10 Herbs You Can Grow Indoors In Water All Year Long
You can achieve this by growing some of the herbs in the kitchen.
Here, we present you an amazing technique of growing the herbs, which doesn’t require regular watering or changing of the soil.
How to grow herbs in water:
Take some herb cuttings and then put them in glass bottles with plain water. Make sure the water is not chlorinated as the bleaching chemical can destroy the plant tissues.
Consider storing some rain water or leaving some tap water to air overnight.
Choose a mason jar, a glass bottle, or even a plastic bottle for your herbs. It’s advisable to use colored bottles as the roots don’t need to be exposed to light.
Namely, the darkness will prevent algae growth on the bottle as well as on the root.
You should also avoid tight-fitting containers as the mouth of the container needs to promote a free transition of air to allow for proper breathing of the plant roots.
Pick soft cutting roots and then cut some 6-inch sections from the growing herbs.
Place them in the containers, removing the lower leaves since they can rot in the water and spoil it.
For herbs like rosemary, you should change the water once a week.
However, you shouldn’t change the water once the roots start growing, which is within 2-6 weeks.
To accelerate the growth, soak a few willow branches in warm water overnight and then use them as a mixture of a soothing hormone.
Rooting hormone powder can also work well.
Here are 10 herbs that can be grown in water:
- Rosemary – While the root of the semi-woody rosemary cuttings needs more time, the new shoots in the spring grow quite faster. The plant should be kept in a sunny spot.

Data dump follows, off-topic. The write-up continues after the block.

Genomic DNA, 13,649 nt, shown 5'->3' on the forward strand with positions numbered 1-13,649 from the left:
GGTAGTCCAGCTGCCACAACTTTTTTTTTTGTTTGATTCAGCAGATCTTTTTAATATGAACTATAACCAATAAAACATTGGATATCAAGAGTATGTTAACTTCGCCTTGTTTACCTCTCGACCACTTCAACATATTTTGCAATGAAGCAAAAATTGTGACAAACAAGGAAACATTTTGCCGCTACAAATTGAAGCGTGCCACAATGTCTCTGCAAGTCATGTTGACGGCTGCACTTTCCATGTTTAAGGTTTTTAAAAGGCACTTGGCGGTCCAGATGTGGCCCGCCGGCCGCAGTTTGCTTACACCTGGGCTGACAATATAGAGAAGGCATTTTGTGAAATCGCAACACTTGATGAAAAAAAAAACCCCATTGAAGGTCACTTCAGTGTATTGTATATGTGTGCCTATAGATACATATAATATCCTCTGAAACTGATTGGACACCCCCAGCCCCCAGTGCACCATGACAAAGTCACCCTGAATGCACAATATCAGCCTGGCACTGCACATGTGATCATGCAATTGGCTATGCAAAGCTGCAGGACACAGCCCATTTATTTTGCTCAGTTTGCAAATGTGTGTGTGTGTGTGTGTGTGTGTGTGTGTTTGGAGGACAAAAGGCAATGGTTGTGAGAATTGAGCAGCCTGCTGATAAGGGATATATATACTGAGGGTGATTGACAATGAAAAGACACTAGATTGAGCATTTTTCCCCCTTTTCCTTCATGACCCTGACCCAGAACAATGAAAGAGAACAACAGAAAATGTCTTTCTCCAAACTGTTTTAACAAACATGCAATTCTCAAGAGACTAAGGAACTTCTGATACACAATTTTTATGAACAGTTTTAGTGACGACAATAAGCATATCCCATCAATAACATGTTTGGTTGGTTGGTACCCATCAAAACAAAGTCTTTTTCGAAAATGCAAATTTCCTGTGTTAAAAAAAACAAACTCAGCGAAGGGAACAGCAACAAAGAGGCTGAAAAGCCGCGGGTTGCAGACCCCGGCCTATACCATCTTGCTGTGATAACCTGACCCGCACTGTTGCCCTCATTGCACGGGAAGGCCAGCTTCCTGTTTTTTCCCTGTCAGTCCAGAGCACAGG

- Sage – Put some sage cuttings in the water, in spring. The herb should be placed in a bright, well-aerated area as it’s prone to mildew.
- Peppermint – Peppermint is rich in menthol, which provides a cooling sensation on the tongue or skin and doesn’t change the temperature. It is the easiest herb you can grow in water. Simply put some fresh peppermint cuttings in water.
- Tarragon – Take some spring cuttings after fresh growth appears and then put the herb on a bright and warm place.
- Basil – Place some basil cuttings in water before they start to flower and then place the container in a sunny area.
- Spearmint –Simply grow spearmint like you would peppermint.
- Thyme – In the mid-spring or early summer, before the thyme starts to flower, take some freshly grown, green cuttings and place them in water. Spray the parts that are under the water to prevent its drying. Once it’s grown, cut the stems to stimulate branching.
- Oregano – Put fresh oregano cuttings in water and be sure to pinch the growing tips as your herb grows.
- Lemon balm – Pick several cuttings in spring or fall and put them in water in a bright place. The cuttings should develop roots in 3-4 weeks. Change the water regularly. The leaves are great for preparing tea.
- Stevia – Take some stevia cuttings from actively growing branches and then put them in a container full of water. Keep the container in a sunny place.